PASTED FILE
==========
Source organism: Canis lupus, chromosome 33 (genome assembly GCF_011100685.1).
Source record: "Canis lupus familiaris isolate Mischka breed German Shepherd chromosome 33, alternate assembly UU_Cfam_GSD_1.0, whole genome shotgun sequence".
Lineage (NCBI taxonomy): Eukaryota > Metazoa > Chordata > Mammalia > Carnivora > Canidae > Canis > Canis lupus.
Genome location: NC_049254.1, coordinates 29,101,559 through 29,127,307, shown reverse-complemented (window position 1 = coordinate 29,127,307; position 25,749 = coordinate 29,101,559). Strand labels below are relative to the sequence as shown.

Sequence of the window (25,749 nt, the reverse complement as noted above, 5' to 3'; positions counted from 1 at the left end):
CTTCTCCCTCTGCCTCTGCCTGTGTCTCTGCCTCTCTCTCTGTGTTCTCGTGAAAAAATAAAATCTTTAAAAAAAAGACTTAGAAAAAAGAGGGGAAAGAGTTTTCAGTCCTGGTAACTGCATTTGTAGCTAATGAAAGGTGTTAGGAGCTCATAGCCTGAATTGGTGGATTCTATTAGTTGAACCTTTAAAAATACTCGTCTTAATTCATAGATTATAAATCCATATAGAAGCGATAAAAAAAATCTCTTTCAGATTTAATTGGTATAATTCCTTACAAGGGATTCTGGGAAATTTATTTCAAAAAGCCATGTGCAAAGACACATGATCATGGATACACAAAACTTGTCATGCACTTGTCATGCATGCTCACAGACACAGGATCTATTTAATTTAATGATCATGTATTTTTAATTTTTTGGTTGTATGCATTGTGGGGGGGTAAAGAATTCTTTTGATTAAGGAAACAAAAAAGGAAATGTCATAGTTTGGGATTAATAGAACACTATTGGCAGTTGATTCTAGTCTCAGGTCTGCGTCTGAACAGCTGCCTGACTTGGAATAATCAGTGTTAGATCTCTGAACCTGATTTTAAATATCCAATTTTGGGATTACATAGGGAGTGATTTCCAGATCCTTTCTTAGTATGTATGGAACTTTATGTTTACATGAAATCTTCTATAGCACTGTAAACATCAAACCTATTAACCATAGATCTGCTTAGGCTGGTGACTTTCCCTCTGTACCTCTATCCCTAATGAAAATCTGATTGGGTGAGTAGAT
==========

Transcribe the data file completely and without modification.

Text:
Source organism: Canis lupus, chromosome 33 (genome assembly GCF_011100685.1).
Source record: "Canis lupus familiaris isolate Mischka breed German Shepherd chromosome 33, alternate assembly UU_Cfam_GSD_1.0, whole genome shotgun sequence".
Lineage (NCBI taxonomy): Eukaryota > Metazoa > Chordata > Mammalia > Carnivora > Canidae > Canis > Canis lupus.
Genome location: NC_049254.1, coordinates 29,101,559 through 29,127,307, shown reverse-complemented (window position 1 = coordinate 29,127,307; position 25,749 = coordinate 29,101,559). Strand labels below are relative to the sequence as shown.

Sequence of the window (25,749 nt, the reverse complement as noted above, 5' to 3'; positions counted from 1 at the left end):
CTTCTCCCTCTGCCTCTGCCTGTGTCTCTGCCTCTCTCTCTGTGTTCTCGTGAAAAAATAAAATCTTTAAAAAAAAGACTTAGAAAAAAGAGGGGAAAGAGTTTTCAGTCCTGGTAACTGCATTTGTAGCTAATGAAAGGTGTTAGGAGCTCATAGCCTGAATTGGTGGATTCTATTAGTTGAACCTTTAAAAATACTCGTCTTAATTCATAGATTATAAATCCATATAGAAGCGATAAAAAAAATCTCTTTCAGATTTAATTGGTATAATTCCTTACAAGGGATTCTGGGAAATTTATTTCAAAAAGCCATGTGCAAAGACACATGATCATGGATACACAAAACTTGTCATGCACTTGTCATGCATGCTCACAGACACAGGATCTATTTAATTTAATGATCATGTATTTTTAATTTTTTGGTTGTATGCATTGTGGGGGGGTAAAGAATTCTTTTGATTAAGGAAACAAAAAAGGAAATGTCATAGTTTGGGATTAATAGAACACTATTGGCAGTTGATTCTAGTCTCAGGTCTGCGTCTGAACAGCTGCCTGACTTGGAATAATCAGTGTTAGATCTCTGAACCTGATTTTAAATATCCAATTTTGGGATTACATAGGGAGTGATTTCCAGATCCTTTCTTAGTATGTATGGAACTTTATGTTTACATGAAATCTTCTATAGCACTGTAAACATCAAACCTATTAACCATAGATCTGCTTAGGCTGGTGACTTTCCCTCTGTACCTCTATCCCTAATGAAAATCTGATTGGGTGAGTAGAT